41jrdYRvHvL._SS400_Homemedics Hand-held Mini Massager: Relax those muscles with this cute, colorful massaging device for only $8.99 at Amazon.com! It may be small, but it packs some power. This particular version comes in 3 colors — green, blue and pink — and is equipped with gel-like pads for comfortable handling. The only problem with this massager is that you may need a partner to help reach trouble spots, but it works great for the price and offers a little on-the-go relief.

Smarty Pig: free, easy saving

In Uncategorized on May 16, 2009 at 6:33 pm

I am aware that I have been posting about pigs a lot lately, but this site deserves some recognition.

2368926366_ee82229e77 Smarty Pig acts as an online savings account, but is more goal-oriented. Say you want to save up for a really cool gadget, like an iPhone or a Wii, but there is no way that you can afford such a purchase right now. Or, say that you really want to save up some cash as a safety net, but you just can’t seem to stop spending it on fast food and pointless purchases.

Fear not, for Smarty Pig is here!

This site is original in that it allows users the option of making their accounts public or private. Public accounts are encouraged, because they allow your friends and family to donate to your online “piggy bank” to help you reach your goal.

In order for Smarty Pig to work, it suggests a monthly payment which is then deducted from your bank’s checking account. If you don’t agree with their suggested amount for the monthly payment, you can choose your own amount. But either way, you are not responsible for making the payments. It is an automated system that helps you reach your goal.

If this system makes you feel a little uneasy, take a breather. The site is protected by McAfee and is insured by the Federal Deposit Insurance Corporation. So if anything goes wrong, you’re safe. Plus, I’ve heard through the grapevine that Smarty Pig’s customer service is phenomenal, so I’m sure they could answer any inquiries relating to their service.

Along with being absolutely free and super easy to set up, Smarty Pig has an annual percentage yield of 3.09%. This is a pretty high savings rate — several times the national average from the majority of sources I’ve looked at. So, Smarty Pig saves your money and gives you money … I’d say it doesn’t get much better than that.

3 ways to save green going green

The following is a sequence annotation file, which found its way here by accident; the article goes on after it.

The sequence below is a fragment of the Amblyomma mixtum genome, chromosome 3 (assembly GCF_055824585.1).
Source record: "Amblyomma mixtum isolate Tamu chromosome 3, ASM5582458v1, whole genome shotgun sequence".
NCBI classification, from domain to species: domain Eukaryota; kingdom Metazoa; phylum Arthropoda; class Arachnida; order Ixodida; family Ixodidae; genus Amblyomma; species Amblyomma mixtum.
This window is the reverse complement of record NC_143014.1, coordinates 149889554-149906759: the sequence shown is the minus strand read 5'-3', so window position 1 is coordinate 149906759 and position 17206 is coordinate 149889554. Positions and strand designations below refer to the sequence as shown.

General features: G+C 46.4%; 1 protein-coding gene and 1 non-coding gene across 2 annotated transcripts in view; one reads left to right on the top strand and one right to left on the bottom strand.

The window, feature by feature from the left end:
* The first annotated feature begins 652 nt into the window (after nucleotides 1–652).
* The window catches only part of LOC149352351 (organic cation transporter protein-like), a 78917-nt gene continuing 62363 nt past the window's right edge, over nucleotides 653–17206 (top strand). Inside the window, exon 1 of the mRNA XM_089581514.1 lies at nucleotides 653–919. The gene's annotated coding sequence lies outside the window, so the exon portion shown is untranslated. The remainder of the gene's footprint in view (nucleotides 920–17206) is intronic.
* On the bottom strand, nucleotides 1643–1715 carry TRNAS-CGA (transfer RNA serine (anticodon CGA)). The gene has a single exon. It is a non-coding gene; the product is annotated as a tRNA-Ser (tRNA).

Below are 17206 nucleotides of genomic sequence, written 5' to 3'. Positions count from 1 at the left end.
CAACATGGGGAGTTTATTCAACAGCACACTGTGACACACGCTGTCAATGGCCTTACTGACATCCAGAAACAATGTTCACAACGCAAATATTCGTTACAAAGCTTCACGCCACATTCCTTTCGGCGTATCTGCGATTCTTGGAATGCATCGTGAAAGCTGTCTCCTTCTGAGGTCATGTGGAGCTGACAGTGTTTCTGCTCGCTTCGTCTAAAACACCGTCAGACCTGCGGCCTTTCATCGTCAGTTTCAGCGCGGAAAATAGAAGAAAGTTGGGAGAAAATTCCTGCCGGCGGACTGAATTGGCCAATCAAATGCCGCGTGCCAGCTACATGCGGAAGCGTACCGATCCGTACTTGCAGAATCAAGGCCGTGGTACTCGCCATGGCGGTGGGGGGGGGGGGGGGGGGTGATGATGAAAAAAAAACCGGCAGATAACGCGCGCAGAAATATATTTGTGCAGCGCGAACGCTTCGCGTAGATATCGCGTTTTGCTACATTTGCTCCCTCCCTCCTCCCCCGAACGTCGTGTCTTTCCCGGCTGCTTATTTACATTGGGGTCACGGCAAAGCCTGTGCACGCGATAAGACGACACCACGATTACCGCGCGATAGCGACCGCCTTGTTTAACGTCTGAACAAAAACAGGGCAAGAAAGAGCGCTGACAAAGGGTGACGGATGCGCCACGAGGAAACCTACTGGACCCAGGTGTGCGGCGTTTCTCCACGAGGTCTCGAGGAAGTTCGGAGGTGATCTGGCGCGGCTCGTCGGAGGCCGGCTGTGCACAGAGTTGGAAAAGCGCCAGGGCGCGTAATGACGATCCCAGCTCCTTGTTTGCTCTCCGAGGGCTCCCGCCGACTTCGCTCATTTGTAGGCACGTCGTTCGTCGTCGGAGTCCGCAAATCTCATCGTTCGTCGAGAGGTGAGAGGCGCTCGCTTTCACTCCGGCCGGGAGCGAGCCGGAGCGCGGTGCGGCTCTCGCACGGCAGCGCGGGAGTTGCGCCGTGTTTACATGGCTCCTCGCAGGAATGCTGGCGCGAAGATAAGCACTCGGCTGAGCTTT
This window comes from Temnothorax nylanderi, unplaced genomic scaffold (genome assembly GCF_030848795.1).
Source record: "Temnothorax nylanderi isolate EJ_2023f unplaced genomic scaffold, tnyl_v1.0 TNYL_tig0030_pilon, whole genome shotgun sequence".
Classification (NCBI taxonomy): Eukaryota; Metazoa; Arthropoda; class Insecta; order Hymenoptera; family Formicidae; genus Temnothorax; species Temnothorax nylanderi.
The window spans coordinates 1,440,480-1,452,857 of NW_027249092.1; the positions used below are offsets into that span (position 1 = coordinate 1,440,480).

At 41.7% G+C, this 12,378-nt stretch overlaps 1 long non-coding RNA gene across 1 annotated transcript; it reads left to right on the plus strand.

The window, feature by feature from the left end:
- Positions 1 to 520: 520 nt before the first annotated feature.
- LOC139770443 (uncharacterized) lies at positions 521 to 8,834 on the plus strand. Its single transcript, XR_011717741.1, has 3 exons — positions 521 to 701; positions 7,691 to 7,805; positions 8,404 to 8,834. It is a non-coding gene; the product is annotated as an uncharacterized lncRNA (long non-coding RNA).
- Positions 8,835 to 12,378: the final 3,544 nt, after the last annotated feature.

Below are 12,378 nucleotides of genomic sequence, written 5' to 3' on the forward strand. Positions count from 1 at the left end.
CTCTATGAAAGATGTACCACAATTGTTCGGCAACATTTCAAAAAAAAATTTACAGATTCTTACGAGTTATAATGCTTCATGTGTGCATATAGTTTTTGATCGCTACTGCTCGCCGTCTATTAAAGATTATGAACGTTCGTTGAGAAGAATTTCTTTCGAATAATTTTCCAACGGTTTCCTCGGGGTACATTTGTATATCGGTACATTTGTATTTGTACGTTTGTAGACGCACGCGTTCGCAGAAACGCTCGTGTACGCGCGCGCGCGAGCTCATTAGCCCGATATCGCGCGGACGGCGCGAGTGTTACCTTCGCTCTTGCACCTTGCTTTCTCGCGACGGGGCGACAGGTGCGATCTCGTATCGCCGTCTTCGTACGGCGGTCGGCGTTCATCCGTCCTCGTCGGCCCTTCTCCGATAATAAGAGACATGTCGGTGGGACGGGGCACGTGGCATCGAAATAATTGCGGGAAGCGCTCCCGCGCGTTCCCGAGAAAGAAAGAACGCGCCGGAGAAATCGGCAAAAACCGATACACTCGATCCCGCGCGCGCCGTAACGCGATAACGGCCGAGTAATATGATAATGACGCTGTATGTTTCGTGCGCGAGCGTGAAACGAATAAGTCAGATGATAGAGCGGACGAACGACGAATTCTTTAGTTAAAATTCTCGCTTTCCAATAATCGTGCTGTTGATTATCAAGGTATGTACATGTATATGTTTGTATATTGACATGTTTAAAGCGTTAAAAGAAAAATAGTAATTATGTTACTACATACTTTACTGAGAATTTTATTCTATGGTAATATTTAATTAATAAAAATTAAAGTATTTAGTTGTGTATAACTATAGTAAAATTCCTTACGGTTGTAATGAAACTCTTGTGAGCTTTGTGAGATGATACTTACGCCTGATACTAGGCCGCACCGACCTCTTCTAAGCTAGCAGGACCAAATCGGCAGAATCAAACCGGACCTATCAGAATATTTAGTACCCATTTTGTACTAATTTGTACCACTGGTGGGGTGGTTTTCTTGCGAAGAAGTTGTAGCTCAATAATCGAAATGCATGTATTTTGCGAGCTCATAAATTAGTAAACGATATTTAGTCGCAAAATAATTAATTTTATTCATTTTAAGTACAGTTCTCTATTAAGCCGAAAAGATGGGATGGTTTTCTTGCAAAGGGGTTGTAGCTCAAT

In Uncategorized on May 15, 2009 at 11:30 am

So I’m sure most of you have heard about “going green.” Maybe some of you want to; maybe some of you don’t. But there is one thing you should keep in mind: going green can save you money (as long as it’s not buying organic).

1. Bicycle — For the most part, gas prices have dwindled down past the $4 mark, but gas is still an expense that will never be free. People need cars and also need to fuel them. But, for those of you that drive your vehicle a little too much, a bike can be a fantastic investment. It will only set you back $100 – $200 and will save money in the long run. Plus, biking is a form of exercise! So, while you pedal to your destination you can tighten those glutes and firm up those gams.

This 26" Schwinn is only $119 at Walmart!

This 26" Schwinn is only $119 at Walmart!

2. Take baths — Showers may be quick and easy (I myself am a fan of them) but if you are a fan of the half-hour to hour long shower, you’re washing money down the drain. Baths are just as relaxing as showers, maybe even more so, and you can sit in there for as long as your little heart desires! So, go ahead — treat yourself to some scented candles and a bubble bath. It will lower your water bill and ease your nerves.

3. Turn off the light, turn off the light — Aside from being a sweet oldie from Nelly Furtado, turning off the lights saves money! Much of the savings depends upon the type of lighting being used, however. According to the U.S. Department of Energy, incandescent lights should be turned off as often as possible; only about 10-15 % of the energy used results in light and the rest is turned into heat. Flourescent lights should only be turned off if no one will be in the room for 15 minutes or more. The logic is this: floursecent light bulbs are fairly expensive, and turning the light on and off during short periods of time can cause the bulb to wear out faster, costing more money to replace the bulb in the long run.